Exactly right. You'll find that between-run effort is spent on FUN stuff, like:

- more or less playing NPCs' reactions to various things that happened in the last run, to set up Bangs for the next

- rearranging or sharpening up elements that had been iffy or "left open" previously

- thinking about "path-crossing" (a technique I have not described previously) such that stories WITHOUT conceptual connectors STILL contribute to one another

- prepping to play particular NPCs - finding their voices, clarifying their outlooks, and otherwise coming up with ways for them to bring the player-characters more into the light

Best,
Ron
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Tor Erickson
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Posts: 134


« Reply #6 on: November 16, 2001, 08:48:00 AM »

Quote

On 2001-11-15 11:16, Ron Edwards wrote:
Now for the specifics.


All right! Specifics.  Let's do it...

Quote

HOOKING TO THE MAP
It is not entirely necessary to hook each Kicker solidly to the relationship map. I have found it functional to run at least one Kicker as a subplot, rather than as an element of the main plot. This works best when the sorcerer characters are already interested in one another's lives (which is why Demon Cops is a very easy and quick form of Sorcerer; they're all cops in the same department).


The interesting thing is that this occurred to me while I was connecting Kickers to backstory.  And after this first session, I really wish that I had just set up one of the Kickers as a subplot.  In fact, I'm trying to figure out if it's not too late to do so.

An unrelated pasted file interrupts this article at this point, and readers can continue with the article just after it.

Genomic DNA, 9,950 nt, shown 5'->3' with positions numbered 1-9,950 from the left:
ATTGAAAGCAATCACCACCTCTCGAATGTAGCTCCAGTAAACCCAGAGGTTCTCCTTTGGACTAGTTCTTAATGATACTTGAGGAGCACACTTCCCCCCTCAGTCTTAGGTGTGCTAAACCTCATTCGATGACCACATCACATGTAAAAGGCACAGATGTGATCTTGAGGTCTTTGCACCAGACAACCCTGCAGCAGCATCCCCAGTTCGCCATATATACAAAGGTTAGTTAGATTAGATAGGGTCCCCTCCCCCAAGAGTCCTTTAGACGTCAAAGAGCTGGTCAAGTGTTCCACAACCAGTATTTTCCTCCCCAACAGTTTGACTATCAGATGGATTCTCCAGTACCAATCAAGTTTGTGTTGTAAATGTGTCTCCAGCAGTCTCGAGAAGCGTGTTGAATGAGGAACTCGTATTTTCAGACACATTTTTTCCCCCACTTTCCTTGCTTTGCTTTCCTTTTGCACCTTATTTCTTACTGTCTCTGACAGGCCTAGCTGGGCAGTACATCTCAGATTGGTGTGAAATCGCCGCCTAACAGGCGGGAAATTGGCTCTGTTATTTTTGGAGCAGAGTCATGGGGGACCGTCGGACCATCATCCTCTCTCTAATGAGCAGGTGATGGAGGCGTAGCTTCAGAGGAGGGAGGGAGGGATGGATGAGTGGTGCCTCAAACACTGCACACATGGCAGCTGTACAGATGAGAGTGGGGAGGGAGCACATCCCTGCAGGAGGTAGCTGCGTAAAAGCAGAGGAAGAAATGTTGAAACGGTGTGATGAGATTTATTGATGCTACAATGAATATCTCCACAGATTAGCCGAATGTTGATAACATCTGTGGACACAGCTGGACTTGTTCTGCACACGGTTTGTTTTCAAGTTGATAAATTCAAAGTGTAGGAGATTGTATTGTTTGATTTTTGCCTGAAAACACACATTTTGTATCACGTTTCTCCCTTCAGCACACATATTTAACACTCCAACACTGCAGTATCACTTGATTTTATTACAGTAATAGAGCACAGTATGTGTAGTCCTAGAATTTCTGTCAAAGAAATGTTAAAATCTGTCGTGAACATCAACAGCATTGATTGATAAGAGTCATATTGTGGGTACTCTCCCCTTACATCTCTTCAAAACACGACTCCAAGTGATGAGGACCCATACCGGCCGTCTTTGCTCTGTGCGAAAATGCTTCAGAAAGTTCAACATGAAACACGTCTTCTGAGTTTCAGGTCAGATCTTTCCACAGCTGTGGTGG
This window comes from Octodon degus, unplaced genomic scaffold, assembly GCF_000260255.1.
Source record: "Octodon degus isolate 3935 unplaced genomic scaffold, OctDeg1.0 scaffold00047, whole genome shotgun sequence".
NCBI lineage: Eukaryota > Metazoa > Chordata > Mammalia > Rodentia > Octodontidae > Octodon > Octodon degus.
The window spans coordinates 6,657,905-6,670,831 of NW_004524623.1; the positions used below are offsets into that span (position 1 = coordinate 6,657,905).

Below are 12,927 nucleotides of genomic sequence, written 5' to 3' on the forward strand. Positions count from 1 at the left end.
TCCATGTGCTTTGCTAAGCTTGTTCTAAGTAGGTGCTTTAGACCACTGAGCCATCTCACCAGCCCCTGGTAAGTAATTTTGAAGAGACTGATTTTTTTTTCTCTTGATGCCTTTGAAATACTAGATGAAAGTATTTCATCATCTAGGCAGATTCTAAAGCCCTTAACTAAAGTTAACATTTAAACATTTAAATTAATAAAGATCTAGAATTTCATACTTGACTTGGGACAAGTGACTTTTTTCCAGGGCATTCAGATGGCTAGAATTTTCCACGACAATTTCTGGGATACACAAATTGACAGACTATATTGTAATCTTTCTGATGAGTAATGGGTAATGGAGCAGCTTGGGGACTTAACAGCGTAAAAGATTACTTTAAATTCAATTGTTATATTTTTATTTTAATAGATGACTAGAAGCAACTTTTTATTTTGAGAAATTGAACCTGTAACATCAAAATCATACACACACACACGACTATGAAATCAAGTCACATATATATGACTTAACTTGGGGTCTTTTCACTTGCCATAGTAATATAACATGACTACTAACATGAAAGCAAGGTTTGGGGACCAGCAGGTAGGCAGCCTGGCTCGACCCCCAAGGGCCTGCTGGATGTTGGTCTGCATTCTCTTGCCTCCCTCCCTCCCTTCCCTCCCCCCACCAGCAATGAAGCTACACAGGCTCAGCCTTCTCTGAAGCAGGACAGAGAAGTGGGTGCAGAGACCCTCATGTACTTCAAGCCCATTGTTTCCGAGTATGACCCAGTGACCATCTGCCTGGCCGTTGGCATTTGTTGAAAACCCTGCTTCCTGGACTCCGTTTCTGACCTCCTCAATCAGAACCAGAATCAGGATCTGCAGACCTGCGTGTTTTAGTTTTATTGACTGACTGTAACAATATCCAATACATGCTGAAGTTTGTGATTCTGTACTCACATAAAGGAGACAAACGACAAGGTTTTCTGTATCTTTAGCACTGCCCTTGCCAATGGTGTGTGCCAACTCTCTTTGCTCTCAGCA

The reason I ended with intimate connections to the Map for every Kicker is that I was worried that the characters wouldn't have enough emotional investment to get involved in the backstory unless they were really tied in to it.  In retrospect, I think I was worrying too much, and perhaps not giving the players enough author credit to keep their characters involved in interesting ways.

Quote

If the characters begin utterly disconnected, then yes, the relationship map is all you've got. You can still run one character's Kicker as a subplot, just establish the character as KNOWING someone in the map and thus he keeps being AFFECTED by this other stuff going on, in addition to dealing with the Kicker.


A part of character creation was establishing character connections prior to play.  Charles Scrump knew Cole Zion Summers' grandmother, and Marvin Harris' father was a client of Charles Scrump.  This proved immediately effective, as Charles' first action was to flee to the grandmother for help and Cole did the same.  So already in the first session the characters have established connections in a believable, interesting way, and are already starting to share scenes (though I suspect they will break up quickly in our next session).

Quote

RELATIVELY BORING KICKERS

SNIP SNIP